You may have seen Osama bin Laden cycle back around to the front page of the news recently and it gives us a second chance to discuss how international political actions can have overlooked consequences that directly affect the developing world.
This is neither the forum nor the time for us at Beyond Poverty to express sentiments on the politics or ethics of the raid itself, so here we would like to speak in different terms, of how the actions of nations can affect our line of work: international development and humanitarian aid.
Here’s a quick refresher of the recent news with which we are referring: During the campaign against public enemy #1, as the U.S. was closing in on the suspect they believed to be Bin Laden, a good majority of the evidence was circumstantial and thus problematic as evidence to justify a military raid. In an effort to acquire physical evidence, in this case DNA, proving the supposed suspect was in fact bin Laden, the CIA constructed a fake vaccination program throughout Abbotabad and its surrounding suburbs. Eyder Peralta, a reporter for NPR, wrote the following in an article published on NPR’s site:
“According to the papers, which relied on unnamed government sources, helped by a Pakistani doctor called Shakil Afridi, the CIA initiated a fake vaccination initiative. For months, Afridi and a team of nurses administered Hepatitis B vaccines first to people in the poor outskirts of Abbottabad, then eventually moving to Bilal Town, the suburb where bin Laden lived.”
Their hopes were, after training nurses to draw a small amount of blood into the syringe after administering the vaccine, to match DNA from the blood sample. Thus gaining positive physical evidence to support military action.
Regardless of your stance of whether the rouse was justified, it’s the consequence of the means of the CIA sponsored vaccination program that we’d like to discuss here.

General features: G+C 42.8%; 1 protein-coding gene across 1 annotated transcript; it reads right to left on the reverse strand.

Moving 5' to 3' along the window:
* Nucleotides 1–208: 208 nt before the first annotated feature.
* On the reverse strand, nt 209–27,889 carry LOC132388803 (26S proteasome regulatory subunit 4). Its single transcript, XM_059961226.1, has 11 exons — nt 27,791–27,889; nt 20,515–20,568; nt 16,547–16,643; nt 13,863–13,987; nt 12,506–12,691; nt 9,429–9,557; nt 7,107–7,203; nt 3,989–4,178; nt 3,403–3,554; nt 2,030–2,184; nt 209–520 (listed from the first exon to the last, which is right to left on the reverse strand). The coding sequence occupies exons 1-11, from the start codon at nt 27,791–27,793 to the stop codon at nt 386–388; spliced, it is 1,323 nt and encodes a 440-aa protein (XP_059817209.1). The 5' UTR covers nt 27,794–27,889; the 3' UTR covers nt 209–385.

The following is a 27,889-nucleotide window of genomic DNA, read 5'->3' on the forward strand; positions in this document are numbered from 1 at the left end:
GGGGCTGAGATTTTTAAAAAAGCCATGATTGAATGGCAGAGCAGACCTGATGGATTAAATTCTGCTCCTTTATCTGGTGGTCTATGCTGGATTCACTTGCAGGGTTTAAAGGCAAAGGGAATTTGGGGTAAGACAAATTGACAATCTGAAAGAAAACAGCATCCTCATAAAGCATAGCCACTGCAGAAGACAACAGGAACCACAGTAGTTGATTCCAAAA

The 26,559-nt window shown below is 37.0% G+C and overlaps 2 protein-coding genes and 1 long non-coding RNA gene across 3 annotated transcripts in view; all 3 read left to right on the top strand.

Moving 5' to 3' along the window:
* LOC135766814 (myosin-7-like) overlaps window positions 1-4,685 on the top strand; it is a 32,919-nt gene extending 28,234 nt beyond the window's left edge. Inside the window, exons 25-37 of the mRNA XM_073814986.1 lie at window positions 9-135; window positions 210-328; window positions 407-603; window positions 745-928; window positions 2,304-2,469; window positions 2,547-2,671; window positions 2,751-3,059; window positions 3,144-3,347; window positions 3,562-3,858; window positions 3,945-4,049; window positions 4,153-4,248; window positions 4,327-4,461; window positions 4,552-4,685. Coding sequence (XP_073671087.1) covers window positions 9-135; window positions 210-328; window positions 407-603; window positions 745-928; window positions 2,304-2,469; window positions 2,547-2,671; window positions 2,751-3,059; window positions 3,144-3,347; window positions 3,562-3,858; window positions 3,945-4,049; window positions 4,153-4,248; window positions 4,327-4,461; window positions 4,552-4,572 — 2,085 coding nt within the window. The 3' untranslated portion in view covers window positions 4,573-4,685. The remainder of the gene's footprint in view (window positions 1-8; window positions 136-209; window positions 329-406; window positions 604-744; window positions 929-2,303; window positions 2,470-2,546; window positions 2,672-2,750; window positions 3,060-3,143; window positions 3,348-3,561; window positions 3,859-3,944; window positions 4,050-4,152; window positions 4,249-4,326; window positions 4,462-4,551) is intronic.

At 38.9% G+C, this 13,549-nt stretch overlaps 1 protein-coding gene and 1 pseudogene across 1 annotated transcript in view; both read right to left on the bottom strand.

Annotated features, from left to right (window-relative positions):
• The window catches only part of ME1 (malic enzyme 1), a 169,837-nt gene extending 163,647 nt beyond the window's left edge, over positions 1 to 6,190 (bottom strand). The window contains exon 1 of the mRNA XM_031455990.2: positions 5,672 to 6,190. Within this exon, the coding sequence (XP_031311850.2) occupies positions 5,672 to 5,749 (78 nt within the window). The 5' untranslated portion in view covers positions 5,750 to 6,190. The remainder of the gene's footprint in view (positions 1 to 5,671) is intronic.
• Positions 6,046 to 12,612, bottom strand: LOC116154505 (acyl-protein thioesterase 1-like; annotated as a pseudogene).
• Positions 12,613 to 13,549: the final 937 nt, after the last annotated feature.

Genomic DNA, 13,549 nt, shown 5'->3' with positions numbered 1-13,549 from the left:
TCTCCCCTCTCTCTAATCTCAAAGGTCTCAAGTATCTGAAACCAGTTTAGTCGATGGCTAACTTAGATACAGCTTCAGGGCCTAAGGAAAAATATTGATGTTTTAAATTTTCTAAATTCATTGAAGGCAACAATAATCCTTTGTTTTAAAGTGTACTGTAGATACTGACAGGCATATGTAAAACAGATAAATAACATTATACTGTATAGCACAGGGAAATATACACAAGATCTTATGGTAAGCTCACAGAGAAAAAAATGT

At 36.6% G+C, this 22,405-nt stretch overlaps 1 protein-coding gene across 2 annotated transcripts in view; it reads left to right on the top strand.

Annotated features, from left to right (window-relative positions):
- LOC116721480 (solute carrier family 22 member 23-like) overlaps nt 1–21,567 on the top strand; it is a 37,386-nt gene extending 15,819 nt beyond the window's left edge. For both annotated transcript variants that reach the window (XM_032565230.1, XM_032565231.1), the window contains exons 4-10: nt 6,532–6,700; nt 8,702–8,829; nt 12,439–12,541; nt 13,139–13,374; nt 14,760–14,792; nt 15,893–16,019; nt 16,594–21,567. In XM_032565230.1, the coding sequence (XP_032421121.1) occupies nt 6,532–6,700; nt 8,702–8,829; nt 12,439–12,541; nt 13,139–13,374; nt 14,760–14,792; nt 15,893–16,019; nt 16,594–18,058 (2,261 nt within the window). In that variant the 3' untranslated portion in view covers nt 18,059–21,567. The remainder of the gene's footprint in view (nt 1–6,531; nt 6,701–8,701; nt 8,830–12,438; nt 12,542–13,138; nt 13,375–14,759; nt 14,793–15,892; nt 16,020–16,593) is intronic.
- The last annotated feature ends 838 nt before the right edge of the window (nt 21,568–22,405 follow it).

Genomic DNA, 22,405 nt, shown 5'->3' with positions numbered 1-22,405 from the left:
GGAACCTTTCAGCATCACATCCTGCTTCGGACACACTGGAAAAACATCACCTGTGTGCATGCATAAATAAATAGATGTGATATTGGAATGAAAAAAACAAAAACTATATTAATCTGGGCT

Real transformative change in the developing world is often undermined by the best of intentions and often by the very people striving to bring hope and relief. Long term development and investment within a community can be undermined by shortsighted relief efforts which can set progress back years, if not completely destroying an initiative.
Now you might be asking yourselves, how does that have anything to do with the CIA and Osama bin Laden?
“They (tribesmen) consider us CIA agents, who under the guise of anti-polio campaign, are there to look for other Al-Qaeda and Taliban leaders,” Gulrez Khan, a Peshawar-based anti-polio worker, told OnIslam.net.
Posing as aid workers to carry out military action had the unintended consequence of diminishing trust toward health workers in a part of the world where the trust of outsiders is already at a premium. It very well could set back the eradication of polio by years in one of the few parts of the globe where it still persists. The eradication of polio is a goal that many people have dedicated their entire lives towards accomplishing and could very well go down in history as one of the greatest accomplishments in modern times.
Again, whether the raid was justified or not, we bring this to your attention because it is a clear, well-known, and well-reported example of the unintended consequences of the actions of nations in regards to humanitarian aid. Short-sighted relief responses to disasters, and unregulated, poorly though out international aid programs are just two of many other avenues with which international development is often undermined.
While their will always be unseen consequences in work that crosses not only political, but also religious, cultural, language, and racial borders we here at Beyond Poverty believe that the organizations and individuals working amongst areas of extreme poverty have an obligation to those we serve to eliminate unintended negative consequences or reduce them by all means necessary. We value life and must Primum non nocere, First, do no harm.